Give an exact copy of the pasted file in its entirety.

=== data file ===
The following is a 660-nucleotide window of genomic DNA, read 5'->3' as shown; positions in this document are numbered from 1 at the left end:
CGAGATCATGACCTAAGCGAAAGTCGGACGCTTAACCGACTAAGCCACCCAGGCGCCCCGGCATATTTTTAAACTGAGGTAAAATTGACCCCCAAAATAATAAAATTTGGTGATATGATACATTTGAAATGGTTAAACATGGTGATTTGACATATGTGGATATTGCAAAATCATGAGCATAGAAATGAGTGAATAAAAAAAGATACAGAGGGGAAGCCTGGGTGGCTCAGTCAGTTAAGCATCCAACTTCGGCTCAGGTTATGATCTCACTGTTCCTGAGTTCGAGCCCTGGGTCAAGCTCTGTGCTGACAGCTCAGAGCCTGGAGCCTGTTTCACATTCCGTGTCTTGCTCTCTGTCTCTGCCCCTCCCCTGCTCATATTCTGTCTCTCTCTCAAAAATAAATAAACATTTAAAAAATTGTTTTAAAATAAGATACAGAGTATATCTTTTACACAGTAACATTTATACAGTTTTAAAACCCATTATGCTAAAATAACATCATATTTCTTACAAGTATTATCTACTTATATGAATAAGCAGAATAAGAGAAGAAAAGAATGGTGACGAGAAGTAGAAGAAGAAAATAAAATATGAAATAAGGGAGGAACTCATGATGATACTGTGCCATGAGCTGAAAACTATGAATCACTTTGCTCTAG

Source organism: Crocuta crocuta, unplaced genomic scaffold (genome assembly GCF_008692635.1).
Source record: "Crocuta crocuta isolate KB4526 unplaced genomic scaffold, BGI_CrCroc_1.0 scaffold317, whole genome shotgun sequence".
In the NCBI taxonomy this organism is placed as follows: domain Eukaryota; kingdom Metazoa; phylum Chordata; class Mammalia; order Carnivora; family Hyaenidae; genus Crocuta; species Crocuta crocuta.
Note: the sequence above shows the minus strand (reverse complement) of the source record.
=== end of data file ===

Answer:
The following is a 660-nucleotide window of genomic DNA, read 5'->3' as shown; positions in this document are numbered from 1 at the left end:
CGAGATCATGACCTAAGCGAAAGTCGGACGCTTAACCGACTAAGCCACCCAGGCGCCCCGGCATATTTTTAAACTGAGGTAAAATTGACCCCCAAAATAATAAAATTTGGTGATATGATACATTTGAAATGGTTAAACATGGTGATTTGACATATGTGGATATTGCAAAATCATGAGCATAGAAATGAGTGAATAAAAAAAGATACAGAGGGGAAGCCTGGGTGGCTCAGTCAGTTAAGCATCCAACTTCGGCTCAGGTTATGATCTCACTGTTCCTGAGTTCGAGCCCTGGGTCAAGCTCTGTGCTGACAGCTCAGAGCCTGGAGCCTGTTTCACATTCCGTGTCTTGCTCTCTGTCTCTGCCCCTCCCCTGCTCATATTCTGTCTCTCTCTCAAAAATAAATAAACATTTAAAAAATTGTTTTAAAATAAGATACAGAGTATATCTTTTACACAGTAACATTTATACAGTTTTAAAACCCATTATGCTAAAATAACATCATATTTCTTACAAGTATTATCTACTTATATGAATAAGCAGAATAAGAGAAGAAAAGAATGGTGACGAGAAGTAGAAGAAGAAAATAAAATATGAAATAAGGGAGGAACTCATGATGATACTGTGCCATGAGCTGAAAACTATGAATCACTTTGCTCTAG

Source organism: Crocuta crocuta, unplaced genomic scaffold (genome assembly GCF_008692635.1).
Source record: "Crocuta crocuta isolate KB4526 unplaced genomic scaffold, BGI_CrCroc_1.0 scaffold317, whole genome shotgun sequence".
In the NCBI taxonomy this organism is placed as follows: domain Eukaryota; kingdom Metazoa; phylum Chordata; class Mammalia; order Carnivora; family Hyaenidae; genus Crocuta; species Crocuta crocuta.
Note: the sequence above shows the minus strand (reverse complement) of the source record.